In April, 1961 Samuel J. Rosenstein, president of Towers Marts, lectured it the University of Massachusetts Conference on Discounting. At that time a fierce battle between discount stores for the best locations was in progress. In his talk Rosenstein said, "Now the question of competition is a very difficult problem to analyze, because, as consultant Anthony

"We in Towers take a very clear-cut position on this matter. 

For example, we're going into the Washington area with depth. 

Washington has a population of a little in excess of two million, and after very careful economic studies, the type of which I will exhibit here very shortly, we have decided to put six stores in the metropolitan Washington area. 

We think we have located them strategically. 

Now is important for our competition to note that we are going into this area. 

For this reason we take great pains in publicizing these things and I think that many of the people who know us now know that when we say we're going into a given area, we go in."


Downs (Real Estate Research Corp., Chicago) pointed out, it's very hard for anyone to know exactly who is going into a given area. We in Towers take a very clear-cut position on this matter. For example, we're going into the Washington area with depth. Washington has a population of a little in excess of two million, and after very careful economic studies, the type of which I will exhibit here very shortly, we have decided to put six stores in the metropolitan Washington area.


We think we have located them strategically. Now is important for our competition to note that we are going into this area. For this reason we take great pains in publicizing these things and I think that many of the people who know us now know that when we say we're going into a given area, we go in. And when we specify a time that we're going to be there, we will be there. We will open with four stores in Washington in the latter part of May, and we will have two more this fall so that we will have six stores in the greater Washington area within a very, very limited period of time. This principle of saturation we feel is healthy for the industry because unless one of our competitors wants to really come in and have a knockdown, dragout battle, they will look for another city."

In the New York Times of June 10, 1961 it was announced that Towers Marts, Inc., of New York and its wholly-owned subsidiary, Towers Marts of Canada, had made a $25 million transaction for eleven shopping centers, seven of which would be in Ontario, two in Montreal, and two in Washington, D.C. The company then operated nine centers in the United States and one in Toronto.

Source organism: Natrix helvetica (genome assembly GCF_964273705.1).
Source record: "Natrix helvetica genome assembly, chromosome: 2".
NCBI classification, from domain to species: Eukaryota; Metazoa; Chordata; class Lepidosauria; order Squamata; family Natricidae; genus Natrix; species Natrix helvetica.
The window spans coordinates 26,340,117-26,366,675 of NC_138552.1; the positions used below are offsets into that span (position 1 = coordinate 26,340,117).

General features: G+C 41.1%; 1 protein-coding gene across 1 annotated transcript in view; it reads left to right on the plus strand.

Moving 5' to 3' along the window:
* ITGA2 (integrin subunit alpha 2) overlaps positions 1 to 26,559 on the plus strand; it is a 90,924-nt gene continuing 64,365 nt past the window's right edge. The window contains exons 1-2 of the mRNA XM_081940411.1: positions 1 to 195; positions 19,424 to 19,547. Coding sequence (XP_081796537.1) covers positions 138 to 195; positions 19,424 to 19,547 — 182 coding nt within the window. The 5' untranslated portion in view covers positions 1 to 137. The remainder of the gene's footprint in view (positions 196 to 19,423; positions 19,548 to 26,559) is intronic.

In May, 1962 Towers Marts filed suit to end its contracts with the Darling Stores Corporation and Grayson-Robinson Stores, Inc., agent for Darling in operating the departments. The suit asked for $1 million damages for breach of contract and the right to terminate agreements with the defendants to operate women's and children's apparel and millinery departments in fifteen Towers stores. Towers charged that the two companies did not cooperate properly in the advertising program and did not maintain a complete line of seasonable and representative merchandise at competitive prices. This situation, according to Towers, jeopardized its customer image. A statement by counsel for Grayson-Robinson as reported in the New York Times of May 5, 1962 called the Towers Mart action "without foundation. It was brought primarily," counsel said, "because the terms of the existing leases are so beneficial to Grayson-Robinson Stores, Inc., that Towers now believes it can secure better terms from others, or by means of this litigation, from Grayson-Robinson.


In fact, Towers is in default in the performance of its obligations as landlord in vital respects, and large counter claims are being asserted against Towers by Grayson-Robinson." The matter was settled in June, 1962 when Towers agreed to pay Grayson-Robinson $1,384,936 with the understanding that Grayson-Robinson would give up its right to operate leased departments in present or future Towers stores. Towers made a payment of $703,590 towards the agreed amount.

In September, 1962 Grayson-Robinson Stores filed suit to collect $681,346 alleged owing to it by Towers Marts International, Inc. It was charged that most of the money had been withheld by Towers from the sales of merchandise in leased departments operated by Grayson-Robinson in Towers stores. The dispute was finally settled by a payment of $500,000 by Towers Marts to Grayson-Robinson.